Changing your DNS (Domain Name System) settings can offer benefits like faster internet speeds, enhanced privacy, and improved reliability. DNS acts like the internet’s phonebook, translating human-friendly domain names into machine-readable IP addresses. This process, if optimized by choosing the right DNS server, can significantly enhance your online experience by reducing loading times and increasing reliability.

For those using Windows 10, learning how to change the DNS settings is particularly straightforward and can bring about immediate improvements in how you interact with the digital world. This guide will walk you through several methods to update your DNS settings in Windows 10, using the Settings app, Control Panel, and Command Prompt. Each method offers a step-by-step process, ensuring that even users who are not technically savvy can successfully update their settings to better suit their needs.

What is DNS?

The Domain Name System, or DNS, functions much like the internet’s address book. It converts easy-to-remember domain names, such as “,” into numerical Internet Protocol (IP) addresses, like “” for IPv4 or “2400:cb00:2048:1::c629:d7a2” for IPv6, which computers use to identify each other on the network. Without DNS, we would need to memorize these complex numbers to access websites, which would be impractical.

Here’s a simpler example: just as you might look up a contact in your phone’s address book to find their phone number, your computer uses DNS to look up a website to find its corresponding IP address. When you enter a website name in your browser, the DNS system starts working behind the scenes. It queries various DNS servers to find the exact IP address associated with that domain name. Once the IP address is located, your computer can then initiate a connection to the server hosting the website and fetch the page to display it to you.

The whole DNS lookup process is incredibly fast, often completed in milliseconds, and typically goes unnoticed. However, the reliability and speed of DNS resolution can significantly affect your browsing experience. Slower DNS servers can lead to longer wait times for web pages to load, which is why some users opt to switch to faster, more reliable DNS providers. Moreover, DNS is not just about speed; it also involves privacy. Every time you visit a website, your DNS query—what sites you visit—is visible to whoever runs the DNS service, which can often be your internet service provider (ISP). Privacy-conscious users might choose DNS providers who promise better privacy policies and do not log DNS queries.

Windows 10 and other operating systems allow users to customize which DNS servers they use. You can change your DNS settings via the Control Panel, Command Prompt, or the Settings app, enabling you to choose a provider that offers the best mix of speed, reliability, and privacy based on your needs. Understanding DNS is essential as it helps you troubleshoot potential internet connectivity issues and enhances your overall internet experience by allowing you to make informed decisions about your DNS server settings.

Why Change DNS on Windows 10?

Changing the DNS (Domain Name System) settings on a Windows 10 computer can be beneficial for several reasons:


Different DNS servers can process your requests at different speeds. By switching to a faster DNS server, you may experience quicker domain name resolution, which can slightly speed up your browsing.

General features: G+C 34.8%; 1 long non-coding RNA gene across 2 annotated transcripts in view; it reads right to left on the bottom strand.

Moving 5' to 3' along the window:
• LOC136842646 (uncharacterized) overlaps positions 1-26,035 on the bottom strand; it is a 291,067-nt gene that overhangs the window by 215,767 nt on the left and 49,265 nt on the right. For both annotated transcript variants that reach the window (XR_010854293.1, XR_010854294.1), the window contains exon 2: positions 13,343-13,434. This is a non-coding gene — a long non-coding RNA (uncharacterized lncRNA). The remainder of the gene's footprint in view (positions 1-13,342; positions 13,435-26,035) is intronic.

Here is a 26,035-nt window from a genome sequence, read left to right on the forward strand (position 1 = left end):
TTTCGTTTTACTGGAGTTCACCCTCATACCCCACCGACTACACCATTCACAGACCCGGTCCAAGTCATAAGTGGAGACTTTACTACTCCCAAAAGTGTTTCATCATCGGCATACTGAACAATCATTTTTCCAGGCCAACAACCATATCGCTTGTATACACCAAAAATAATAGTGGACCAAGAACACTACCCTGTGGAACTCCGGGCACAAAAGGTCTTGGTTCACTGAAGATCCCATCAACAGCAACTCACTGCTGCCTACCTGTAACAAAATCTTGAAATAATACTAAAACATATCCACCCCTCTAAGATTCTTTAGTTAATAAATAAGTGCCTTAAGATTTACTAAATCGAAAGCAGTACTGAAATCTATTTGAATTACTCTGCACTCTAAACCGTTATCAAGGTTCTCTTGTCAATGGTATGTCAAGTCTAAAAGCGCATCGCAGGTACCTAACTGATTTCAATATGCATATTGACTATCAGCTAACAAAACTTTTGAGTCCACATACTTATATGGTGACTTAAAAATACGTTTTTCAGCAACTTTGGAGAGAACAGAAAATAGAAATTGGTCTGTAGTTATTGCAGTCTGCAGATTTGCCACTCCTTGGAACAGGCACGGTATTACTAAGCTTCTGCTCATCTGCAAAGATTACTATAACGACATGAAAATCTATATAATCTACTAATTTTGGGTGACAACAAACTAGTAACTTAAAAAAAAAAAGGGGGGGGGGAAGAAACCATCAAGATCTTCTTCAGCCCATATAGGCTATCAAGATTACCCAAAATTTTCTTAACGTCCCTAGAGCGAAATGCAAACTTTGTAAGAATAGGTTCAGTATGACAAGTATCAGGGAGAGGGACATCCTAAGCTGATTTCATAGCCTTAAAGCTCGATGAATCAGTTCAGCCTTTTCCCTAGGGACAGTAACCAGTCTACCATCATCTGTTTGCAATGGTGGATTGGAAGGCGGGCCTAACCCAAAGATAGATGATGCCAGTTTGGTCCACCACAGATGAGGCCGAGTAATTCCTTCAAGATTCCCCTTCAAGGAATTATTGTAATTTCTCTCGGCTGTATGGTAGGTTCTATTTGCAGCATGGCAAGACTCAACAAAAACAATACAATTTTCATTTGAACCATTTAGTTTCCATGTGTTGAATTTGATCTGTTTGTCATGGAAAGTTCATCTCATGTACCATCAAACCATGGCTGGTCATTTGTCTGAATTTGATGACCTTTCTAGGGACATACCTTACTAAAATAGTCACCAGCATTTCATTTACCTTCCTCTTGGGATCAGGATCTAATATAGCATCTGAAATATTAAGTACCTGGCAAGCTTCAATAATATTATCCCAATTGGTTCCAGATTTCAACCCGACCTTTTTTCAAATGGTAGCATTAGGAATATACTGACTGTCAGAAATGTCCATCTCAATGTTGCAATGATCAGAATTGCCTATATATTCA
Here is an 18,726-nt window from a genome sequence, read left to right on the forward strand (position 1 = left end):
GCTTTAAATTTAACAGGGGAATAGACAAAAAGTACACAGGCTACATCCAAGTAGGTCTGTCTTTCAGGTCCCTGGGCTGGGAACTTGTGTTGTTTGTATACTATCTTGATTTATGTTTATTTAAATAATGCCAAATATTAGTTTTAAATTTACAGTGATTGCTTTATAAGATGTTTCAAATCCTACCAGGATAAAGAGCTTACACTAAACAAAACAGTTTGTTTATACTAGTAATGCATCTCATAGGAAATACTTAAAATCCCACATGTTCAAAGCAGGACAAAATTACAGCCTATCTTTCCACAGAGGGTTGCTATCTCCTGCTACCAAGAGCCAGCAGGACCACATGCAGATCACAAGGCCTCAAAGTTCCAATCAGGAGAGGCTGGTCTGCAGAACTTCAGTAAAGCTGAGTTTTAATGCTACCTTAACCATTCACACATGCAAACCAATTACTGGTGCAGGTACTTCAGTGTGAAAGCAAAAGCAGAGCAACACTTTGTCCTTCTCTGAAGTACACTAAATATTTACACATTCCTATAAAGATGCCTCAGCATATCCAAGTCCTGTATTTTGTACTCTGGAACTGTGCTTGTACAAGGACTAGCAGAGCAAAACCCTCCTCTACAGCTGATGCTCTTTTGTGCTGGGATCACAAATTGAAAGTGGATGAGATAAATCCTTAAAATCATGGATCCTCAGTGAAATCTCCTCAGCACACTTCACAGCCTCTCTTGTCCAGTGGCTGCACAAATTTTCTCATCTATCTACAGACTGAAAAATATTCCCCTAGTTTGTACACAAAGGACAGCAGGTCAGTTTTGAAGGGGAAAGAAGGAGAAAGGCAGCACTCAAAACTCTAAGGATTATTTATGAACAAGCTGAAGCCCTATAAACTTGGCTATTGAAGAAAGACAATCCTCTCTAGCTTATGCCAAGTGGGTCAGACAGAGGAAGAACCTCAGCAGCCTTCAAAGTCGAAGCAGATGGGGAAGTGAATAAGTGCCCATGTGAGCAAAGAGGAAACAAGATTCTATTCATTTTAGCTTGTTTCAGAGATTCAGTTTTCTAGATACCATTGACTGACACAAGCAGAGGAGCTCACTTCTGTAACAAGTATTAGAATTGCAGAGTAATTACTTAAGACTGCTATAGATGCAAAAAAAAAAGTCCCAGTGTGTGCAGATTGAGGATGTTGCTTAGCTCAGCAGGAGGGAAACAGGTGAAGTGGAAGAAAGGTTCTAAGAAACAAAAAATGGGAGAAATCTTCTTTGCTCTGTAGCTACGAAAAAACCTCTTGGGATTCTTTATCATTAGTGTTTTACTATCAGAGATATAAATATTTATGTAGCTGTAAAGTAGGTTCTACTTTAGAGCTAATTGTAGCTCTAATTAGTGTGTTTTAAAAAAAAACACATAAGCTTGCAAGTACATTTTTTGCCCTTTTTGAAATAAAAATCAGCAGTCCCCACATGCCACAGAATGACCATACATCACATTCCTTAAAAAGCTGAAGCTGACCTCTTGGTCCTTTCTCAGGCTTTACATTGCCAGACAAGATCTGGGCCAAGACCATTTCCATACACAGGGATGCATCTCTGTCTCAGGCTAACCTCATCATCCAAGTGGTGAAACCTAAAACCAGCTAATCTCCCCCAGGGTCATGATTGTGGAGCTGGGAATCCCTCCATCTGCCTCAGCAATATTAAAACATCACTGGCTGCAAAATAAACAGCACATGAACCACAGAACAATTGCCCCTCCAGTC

Some DNS servers may be more reliable than others. If you frequently encounter DNS errors or cannot access certain websites, switching to a more reliable DNS service might help.


Some DNS providers offer additional security features such as protection against phishing attacks, malware domains, and other malicious activities on the internet. By using such DNS services, you can enhance your overall internet security.


DNS requests can reveal a lot about your internet activity. Some DNS providers are committed to user privacy and do not log any DNS queries, or they anonymize the logs they do keep. Switching to these providers can help protect your privacy online.

Content Filtering

Certain DNS servers offer content filtering features which can be useful for blocking unwanted sites, especially in environments like schools or workplaces. Parents might also use this feature to restrict the kind of content their children can access online.

Custom Configuration

Advanced users might want to configure their DNS settings to interact with specific services better, or to use features like smart routing, geo-spoofing, or to improve compatibility with certain network configurations.

How to Change the DNS Settings in Windows 10 Using Settings App?

If you’re looking to learn how to change the DNS settings in Windows 10 using the Settings app, here is a straightforward guide to help you through the process:

  1. Open the Settings app from your Start menu.
  1. Select Network & Internet.
  1. Click on Ethernet or Wi-Fi, depending on your connection method.
  2. Choose the network you’re currently using to access the Internet.
  1. Find the IP settings section and click the Edit button.
  1. Change the setting in the “Edit IP settings” drop-down to Manual.
  1. Activate the IPv4 toggle to enable manual DNS configuration.
  1. Enter your preferred DNS server in the “Preferred DNS server” field. Options include:
    • Cloudflare:
    • Google Public DNS:
    • OpenDNS:
  2. Enter an alternate DNS server in the “Alternate DNS server” field:
    • Cloudflare:
    • Google Public DNS:
    • OpenDNS:
  1.  Click the Save button to apply your new settings.
  2.  Restart your device to ensure all settings take effect and the network configuration updates properly.

Following these steps will enable your Windows 10 device to use your selected DNS servers for faster and possibly more secure internet browsing. This process is straightforward through the Settings app, although some might find other methods easier.

How to Change the DNS Settings in Windows 10 Using Control Panel?